“If we can’t talk about basic stuff with kids, then how will they come to us when things get more challenging in the future?” she said. “Say, if they are thinking of having sex or if they have questions about their identity?”

Additionally, having open conversations with young kids is one of the ways we can help protect them from potential sexual abuse. Everyday conversations about the sexual and reproductive organs help kids learn that talking about those parts is not taboo and that they have trusted adults they can turn to if problems arise or boundaries are crossed.

Overall, discussing puberty with children in a supportive and informative manner can empower them, strengthen their ability to recognize inappropriate behavior and foster healthy relationships built on trust and communication.

The benefits of inclusive language.

When discussing puberty, aim to use inclusive language whenever possible. Often adults try to reassure kids by saying things like, “Don’t worry, all girls will get their periods during puberty,” or “As a boy, you’ll experience changes like growing facial hair and having a deep voice.” However, it’s important to understand that such blanket statements can inadvertently exclude children who are transgender, intersex or have certain medical conditions.

Transgender and gender-diverse kids might have questions about how puberty applies to them. So it’s essential to clarify that, regardless of gender identity, individuals with uteruses, ovaries and vaginas can experience menstruation, while those with testicles and penises can produce sperm.

It is also really important to include kids with physical disabilities, medical conditions or cognitive delays in puberty conversations. Consulting with a specialist who understands your child’s situation can help you and them prepare for the changes and know how to deal with them.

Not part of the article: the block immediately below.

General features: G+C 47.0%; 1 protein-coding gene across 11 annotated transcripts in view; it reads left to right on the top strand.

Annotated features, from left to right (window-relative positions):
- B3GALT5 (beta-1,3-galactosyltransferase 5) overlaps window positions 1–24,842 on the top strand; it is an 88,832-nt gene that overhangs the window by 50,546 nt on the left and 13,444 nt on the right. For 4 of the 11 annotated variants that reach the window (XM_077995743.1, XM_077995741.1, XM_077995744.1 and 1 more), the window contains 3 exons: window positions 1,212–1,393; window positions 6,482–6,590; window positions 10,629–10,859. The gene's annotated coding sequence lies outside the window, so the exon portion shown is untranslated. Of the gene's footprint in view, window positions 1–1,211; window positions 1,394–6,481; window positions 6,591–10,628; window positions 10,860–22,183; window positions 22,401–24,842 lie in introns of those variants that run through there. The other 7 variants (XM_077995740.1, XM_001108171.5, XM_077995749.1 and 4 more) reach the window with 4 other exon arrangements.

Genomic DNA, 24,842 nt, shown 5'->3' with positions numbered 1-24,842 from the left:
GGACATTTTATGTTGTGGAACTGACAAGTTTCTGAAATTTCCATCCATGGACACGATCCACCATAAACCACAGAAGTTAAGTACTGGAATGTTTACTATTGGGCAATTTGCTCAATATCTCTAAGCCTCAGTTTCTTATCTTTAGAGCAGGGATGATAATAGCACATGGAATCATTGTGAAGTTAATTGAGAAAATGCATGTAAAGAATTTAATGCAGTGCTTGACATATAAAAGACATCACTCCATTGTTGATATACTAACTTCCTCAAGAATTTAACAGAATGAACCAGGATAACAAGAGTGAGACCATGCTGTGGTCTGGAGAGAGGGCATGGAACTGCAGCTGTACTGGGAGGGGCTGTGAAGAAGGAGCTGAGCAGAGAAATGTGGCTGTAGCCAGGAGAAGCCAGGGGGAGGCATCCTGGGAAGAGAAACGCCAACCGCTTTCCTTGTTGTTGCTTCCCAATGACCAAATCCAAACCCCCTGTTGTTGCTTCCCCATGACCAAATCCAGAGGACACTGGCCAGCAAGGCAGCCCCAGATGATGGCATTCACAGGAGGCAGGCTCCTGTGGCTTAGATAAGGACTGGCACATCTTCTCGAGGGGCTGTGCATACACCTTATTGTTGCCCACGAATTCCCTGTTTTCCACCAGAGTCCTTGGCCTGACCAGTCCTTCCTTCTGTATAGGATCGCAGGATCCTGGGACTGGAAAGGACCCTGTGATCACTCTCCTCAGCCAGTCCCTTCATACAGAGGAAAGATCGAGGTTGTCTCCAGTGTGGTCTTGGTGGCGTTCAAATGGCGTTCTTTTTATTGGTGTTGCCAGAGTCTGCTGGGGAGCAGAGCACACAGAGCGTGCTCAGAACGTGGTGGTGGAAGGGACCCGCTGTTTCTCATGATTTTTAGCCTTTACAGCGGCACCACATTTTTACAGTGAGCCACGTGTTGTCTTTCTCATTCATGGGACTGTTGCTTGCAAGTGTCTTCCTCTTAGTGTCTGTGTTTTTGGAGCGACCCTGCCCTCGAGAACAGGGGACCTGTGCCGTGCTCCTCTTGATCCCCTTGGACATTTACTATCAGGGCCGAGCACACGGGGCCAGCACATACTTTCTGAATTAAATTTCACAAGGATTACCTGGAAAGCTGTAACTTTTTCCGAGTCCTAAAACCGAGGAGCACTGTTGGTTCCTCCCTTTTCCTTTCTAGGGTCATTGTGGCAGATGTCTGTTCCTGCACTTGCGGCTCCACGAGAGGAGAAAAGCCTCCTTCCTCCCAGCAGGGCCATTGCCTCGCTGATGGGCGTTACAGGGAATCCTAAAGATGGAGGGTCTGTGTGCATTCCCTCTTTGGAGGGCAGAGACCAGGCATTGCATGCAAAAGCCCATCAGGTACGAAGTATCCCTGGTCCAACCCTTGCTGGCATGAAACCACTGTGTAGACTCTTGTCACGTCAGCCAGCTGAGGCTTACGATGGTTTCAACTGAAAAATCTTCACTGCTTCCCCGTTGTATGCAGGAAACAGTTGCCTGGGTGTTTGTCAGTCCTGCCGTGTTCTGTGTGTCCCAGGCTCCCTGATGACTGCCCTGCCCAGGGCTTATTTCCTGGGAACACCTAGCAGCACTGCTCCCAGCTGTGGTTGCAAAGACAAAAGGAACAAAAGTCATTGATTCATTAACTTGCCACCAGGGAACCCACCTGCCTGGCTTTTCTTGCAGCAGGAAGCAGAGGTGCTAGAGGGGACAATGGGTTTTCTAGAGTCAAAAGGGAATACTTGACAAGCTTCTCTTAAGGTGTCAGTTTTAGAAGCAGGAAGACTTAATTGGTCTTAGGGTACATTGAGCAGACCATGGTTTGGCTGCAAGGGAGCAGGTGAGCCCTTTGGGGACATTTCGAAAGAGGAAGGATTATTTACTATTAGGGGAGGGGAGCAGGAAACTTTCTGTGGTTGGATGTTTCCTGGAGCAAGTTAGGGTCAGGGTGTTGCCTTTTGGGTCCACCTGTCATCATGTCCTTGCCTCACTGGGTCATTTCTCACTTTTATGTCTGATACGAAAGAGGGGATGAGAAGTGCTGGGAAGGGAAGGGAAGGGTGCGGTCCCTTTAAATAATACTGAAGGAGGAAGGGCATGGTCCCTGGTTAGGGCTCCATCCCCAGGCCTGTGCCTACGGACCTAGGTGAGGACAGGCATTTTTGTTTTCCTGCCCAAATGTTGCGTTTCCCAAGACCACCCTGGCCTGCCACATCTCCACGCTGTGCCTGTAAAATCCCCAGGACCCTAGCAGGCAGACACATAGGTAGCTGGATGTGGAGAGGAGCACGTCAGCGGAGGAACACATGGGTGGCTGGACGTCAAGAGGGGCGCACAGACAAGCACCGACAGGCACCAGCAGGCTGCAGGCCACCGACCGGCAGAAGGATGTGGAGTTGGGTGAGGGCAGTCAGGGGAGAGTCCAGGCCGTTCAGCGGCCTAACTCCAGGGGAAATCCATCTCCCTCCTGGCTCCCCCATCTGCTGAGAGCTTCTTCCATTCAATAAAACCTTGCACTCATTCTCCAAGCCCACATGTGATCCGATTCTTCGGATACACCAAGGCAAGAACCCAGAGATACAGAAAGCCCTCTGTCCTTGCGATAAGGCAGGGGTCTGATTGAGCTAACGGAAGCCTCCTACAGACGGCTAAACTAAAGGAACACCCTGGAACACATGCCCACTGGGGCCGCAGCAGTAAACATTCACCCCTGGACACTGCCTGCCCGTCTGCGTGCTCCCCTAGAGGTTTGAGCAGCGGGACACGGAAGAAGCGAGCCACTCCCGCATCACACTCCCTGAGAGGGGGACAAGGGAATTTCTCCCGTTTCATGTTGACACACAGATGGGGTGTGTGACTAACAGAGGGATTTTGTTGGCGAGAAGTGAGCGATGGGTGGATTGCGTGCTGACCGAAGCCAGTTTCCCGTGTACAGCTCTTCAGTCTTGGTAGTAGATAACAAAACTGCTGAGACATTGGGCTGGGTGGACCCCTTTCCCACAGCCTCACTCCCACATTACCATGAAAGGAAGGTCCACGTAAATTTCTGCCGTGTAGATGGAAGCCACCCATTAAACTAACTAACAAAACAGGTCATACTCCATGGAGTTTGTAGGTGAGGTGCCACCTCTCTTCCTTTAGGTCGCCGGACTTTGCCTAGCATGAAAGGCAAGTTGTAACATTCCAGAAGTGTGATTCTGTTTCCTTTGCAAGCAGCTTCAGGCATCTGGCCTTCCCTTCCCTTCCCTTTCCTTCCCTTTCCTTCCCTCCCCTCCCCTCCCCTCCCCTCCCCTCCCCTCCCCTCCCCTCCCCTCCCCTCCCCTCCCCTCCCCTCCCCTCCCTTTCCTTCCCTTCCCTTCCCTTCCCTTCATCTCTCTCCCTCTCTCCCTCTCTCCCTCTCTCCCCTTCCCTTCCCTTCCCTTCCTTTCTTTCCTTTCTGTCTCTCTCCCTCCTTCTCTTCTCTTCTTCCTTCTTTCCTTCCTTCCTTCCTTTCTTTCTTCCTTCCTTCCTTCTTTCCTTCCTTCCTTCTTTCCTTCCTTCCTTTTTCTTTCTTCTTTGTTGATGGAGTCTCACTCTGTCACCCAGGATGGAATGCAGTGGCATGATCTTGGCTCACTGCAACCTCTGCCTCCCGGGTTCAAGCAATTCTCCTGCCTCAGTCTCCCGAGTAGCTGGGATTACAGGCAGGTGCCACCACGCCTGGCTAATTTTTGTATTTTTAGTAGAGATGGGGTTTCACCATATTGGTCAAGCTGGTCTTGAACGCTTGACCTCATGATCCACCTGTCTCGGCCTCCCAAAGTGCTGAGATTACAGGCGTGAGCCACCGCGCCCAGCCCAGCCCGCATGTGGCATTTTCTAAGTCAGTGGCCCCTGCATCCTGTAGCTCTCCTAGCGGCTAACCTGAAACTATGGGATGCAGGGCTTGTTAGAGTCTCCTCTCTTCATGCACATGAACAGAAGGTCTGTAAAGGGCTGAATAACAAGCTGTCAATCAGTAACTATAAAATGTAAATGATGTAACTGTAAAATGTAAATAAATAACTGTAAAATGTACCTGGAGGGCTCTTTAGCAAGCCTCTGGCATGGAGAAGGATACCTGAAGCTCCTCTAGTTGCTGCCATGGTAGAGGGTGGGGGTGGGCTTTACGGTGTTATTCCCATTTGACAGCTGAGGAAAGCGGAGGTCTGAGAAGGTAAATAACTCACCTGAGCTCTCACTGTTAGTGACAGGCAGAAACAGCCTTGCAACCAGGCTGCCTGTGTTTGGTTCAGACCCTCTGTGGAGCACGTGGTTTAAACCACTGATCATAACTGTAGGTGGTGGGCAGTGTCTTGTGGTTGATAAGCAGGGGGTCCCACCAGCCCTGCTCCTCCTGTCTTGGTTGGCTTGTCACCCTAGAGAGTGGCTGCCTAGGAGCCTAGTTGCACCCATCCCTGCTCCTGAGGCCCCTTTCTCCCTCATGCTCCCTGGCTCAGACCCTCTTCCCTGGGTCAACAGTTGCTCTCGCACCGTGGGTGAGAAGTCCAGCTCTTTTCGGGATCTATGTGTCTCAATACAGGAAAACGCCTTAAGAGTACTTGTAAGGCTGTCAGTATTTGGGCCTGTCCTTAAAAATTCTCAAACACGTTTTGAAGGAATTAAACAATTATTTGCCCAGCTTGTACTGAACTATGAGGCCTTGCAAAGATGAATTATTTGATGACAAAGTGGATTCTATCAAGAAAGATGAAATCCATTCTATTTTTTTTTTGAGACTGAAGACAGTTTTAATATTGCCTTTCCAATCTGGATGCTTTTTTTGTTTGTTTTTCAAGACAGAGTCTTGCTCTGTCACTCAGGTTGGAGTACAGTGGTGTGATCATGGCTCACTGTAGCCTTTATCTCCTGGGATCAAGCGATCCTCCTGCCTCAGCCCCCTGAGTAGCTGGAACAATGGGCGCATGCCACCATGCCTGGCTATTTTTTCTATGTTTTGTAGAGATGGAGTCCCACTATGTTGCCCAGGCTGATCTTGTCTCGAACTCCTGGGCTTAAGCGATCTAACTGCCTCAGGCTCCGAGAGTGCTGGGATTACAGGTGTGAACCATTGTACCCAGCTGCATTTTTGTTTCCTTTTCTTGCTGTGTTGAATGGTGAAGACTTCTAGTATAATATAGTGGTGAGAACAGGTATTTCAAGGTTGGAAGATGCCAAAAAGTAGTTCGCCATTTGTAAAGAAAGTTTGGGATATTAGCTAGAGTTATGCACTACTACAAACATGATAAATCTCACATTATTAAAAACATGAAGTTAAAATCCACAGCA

Similarly, for parents and caregivers of neurodiverse kids, thinking about how to talk about puberty before diving into the conversation can be a game changer. Victoria Ellen Whiting is a neurodiverse author who wrote “The Autistic Guide to Puberty: A Practical Survival Handbook” to fill what she saw as a gap in autistic resources. She advises parents to remember that just as every autistic person is different, so too will be the puberty experiences of individual kids on the spectrum. As a result, she explained, a lot of figuring out what works for your child will be through trial and error.

“Just be prepared for things not to go as planned. Autistic traits can be heightened during puberty, so make yourself aware of resources which can help you (and your child) to navigate puberty,” she said.

All children will benefit from inclusive conversations about puberty. But for some kids, particularly those with diverse or marginalized identities, or children with distinct needs, this practice is crucial.

Navigating the unknown can be overwhelming for children, especially when what is unknown is what is happening to their bodies. But as Hu said, “Talking about puberty is like commenting on the weather. Both are in a constant state of change, but both affect what they will wear today.”